In Shin Gi Tai Kempo, the action done on the opponent is done by working on the various strength lines which is a concept of dimensional pattern of movements including height, width and depth. Yet, the main objective is to break the distance in between the fighters to be able to enter in the attack.
The concept of “strength lines” or “force lines” is quite difficult to understand for a neophyte. Even if it’s based on logical body motions and bio-mechanics, it takes many years of practice to fully be able to master it.
With this optic, Ed Parker created the Universal Patch or Pattern. This design is a representation all angles and axes used within the Kenpo Karate techniques. The drawing is used to illustrate Kenpo concepts and principles. The pattern on the patch is a one-dimensional geometric symbol composed of circles and lines; yet, to really understand how it works, it should be imagined as a three-dimensional structure. It’s divided in a number of levels and every Kenpoka should picture himself standing in its center. The straight and circular lines should be familiar to everyone practicing Kenpo; and should obviously be able to recognize the eights forms within the pattern (explained here below). The patch helps understanding the interrelationship between linear and circular movements along the paths that they follow. This is an essential concept to master all forms and techniques. The patch should be worn on the left sleeve of the uniform, aligned so that the heart shaped pattern is upright.
1. The Eight Angles: A multiplication sign laid over an addition sign could be used to show the eight major directions that someone could attack or defend from.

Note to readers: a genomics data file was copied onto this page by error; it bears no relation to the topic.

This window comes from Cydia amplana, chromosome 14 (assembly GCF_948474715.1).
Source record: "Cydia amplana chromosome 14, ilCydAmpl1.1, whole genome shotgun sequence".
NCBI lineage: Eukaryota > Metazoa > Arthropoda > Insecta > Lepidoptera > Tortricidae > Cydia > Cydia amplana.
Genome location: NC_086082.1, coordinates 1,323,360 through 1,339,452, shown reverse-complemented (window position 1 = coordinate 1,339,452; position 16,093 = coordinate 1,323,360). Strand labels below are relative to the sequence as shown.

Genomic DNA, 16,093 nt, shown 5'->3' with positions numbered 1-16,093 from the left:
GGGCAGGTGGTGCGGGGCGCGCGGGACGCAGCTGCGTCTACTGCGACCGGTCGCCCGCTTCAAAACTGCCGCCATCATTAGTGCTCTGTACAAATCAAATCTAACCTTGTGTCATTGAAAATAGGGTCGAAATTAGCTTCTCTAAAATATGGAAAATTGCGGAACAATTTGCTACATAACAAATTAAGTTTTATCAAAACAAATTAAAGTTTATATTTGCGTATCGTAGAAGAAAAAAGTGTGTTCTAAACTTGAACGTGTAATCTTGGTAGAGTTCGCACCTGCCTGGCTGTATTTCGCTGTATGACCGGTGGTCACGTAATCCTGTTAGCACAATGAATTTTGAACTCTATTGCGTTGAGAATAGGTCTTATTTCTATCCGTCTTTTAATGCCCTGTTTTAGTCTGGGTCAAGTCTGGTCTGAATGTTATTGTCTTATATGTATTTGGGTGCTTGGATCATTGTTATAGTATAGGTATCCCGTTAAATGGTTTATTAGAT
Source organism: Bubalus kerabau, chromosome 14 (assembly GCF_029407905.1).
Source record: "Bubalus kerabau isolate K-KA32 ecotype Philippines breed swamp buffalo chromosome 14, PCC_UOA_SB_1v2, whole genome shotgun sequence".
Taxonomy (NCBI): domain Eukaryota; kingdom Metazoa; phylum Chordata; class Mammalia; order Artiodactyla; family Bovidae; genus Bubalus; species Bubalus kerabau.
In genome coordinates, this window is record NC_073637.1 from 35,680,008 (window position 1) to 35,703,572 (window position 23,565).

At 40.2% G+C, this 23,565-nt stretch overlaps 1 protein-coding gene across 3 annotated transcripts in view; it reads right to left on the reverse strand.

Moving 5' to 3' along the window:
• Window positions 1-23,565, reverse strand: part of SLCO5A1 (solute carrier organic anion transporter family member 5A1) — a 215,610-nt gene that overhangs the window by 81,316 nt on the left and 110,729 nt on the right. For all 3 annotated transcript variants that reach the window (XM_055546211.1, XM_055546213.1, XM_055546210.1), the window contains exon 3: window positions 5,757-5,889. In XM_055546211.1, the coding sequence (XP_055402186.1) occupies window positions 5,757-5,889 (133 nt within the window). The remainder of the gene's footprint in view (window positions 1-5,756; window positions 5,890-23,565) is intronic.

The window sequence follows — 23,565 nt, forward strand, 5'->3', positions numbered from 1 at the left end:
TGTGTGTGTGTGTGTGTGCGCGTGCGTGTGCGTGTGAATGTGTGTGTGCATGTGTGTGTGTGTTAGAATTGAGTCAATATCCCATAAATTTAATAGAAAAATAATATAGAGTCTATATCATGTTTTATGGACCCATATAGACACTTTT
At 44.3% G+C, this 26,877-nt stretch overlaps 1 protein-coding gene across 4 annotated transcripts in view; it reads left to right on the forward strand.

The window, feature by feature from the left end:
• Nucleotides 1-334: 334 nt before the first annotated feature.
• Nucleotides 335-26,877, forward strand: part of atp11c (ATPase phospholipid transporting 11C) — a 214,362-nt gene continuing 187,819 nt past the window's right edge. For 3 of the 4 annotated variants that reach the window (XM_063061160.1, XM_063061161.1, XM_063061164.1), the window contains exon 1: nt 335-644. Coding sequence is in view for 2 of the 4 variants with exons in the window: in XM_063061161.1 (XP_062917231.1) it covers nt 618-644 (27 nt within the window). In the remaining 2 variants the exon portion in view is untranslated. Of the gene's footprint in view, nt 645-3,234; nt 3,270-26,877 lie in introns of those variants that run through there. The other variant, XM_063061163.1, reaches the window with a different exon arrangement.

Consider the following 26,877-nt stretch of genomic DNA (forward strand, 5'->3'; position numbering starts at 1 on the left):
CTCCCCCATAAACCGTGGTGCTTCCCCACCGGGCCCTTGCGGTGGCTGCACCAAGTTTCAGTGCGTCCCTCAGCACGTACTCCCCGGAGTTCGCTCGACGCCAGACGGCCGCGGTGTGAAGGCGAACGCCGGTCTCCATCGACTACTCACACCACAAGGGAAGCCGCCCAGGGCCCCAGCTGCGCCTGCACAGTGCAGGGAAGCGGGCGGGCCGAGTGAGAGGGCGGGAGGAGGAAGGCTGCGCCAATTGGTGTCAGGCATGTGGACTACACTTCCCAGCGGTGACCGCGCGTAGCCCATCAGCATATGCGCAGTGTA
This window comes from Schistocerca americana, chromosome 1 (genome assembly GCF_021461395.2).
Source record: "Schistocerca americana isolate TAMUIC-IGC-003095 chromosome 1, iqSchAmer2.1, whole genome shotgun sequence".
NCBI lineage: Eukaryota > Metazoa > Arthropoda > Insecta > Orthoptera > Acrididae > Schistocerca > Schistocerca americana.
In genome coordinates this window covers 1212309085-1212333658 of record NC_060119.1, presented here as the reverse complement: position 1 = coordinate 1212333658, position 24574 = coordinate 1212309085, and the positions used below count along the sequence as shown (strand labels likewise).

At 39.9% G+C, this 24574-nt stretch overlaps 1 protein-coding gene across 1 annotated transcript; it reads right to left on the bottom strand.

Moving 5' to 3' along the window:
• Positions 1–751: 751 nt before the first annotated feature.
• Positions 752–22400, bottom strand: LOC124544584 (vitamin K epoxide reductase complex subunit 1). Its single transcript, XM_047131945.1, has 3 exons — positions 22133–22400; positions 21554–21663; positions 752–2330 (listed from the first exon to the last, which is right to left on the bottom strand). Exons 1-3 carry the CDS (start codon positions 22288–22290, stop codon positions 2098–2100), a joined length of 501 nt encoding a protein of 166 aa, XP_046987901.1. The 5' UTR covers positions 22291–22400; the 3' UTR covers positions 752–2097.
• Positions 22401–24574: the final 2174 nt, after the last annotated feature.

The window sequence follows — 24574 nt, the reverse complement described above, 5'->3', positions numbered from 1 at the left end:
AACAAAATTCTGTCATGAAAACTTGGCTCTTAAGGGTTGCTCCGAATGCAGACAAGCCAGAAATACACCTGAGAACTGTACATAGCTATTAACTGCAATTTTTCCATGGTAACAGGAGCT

2. The Triangle: A useful tool when learning what path to follow for parries, laid horizontal with your shoulders acting as the base. For covering, again laid horizontal with your rear foot at the peak front foot would follow the base line.
3. The Diamond: A geometric path. An example would be the inward block used in Alternating Maces traveling on a downward diagonal path.
4. The Circle: A circular motion. It could be found by following the line the foot travels on in a roundhouse kick, or the footwork in Brushing the Storm.
6. The Figure Eight: A geometric line seen as in Dance of Death where the right hand is making a figure eight with the back knuckle strike to the left knee followed by the hand sword to the groin. It could also be seen as following a path of action in Snaking Talon as the whole forearm uses the figure eight with the inward and outward hand swords.
7. The Overlapping Circles: A movement that can be found in Circling Fans.
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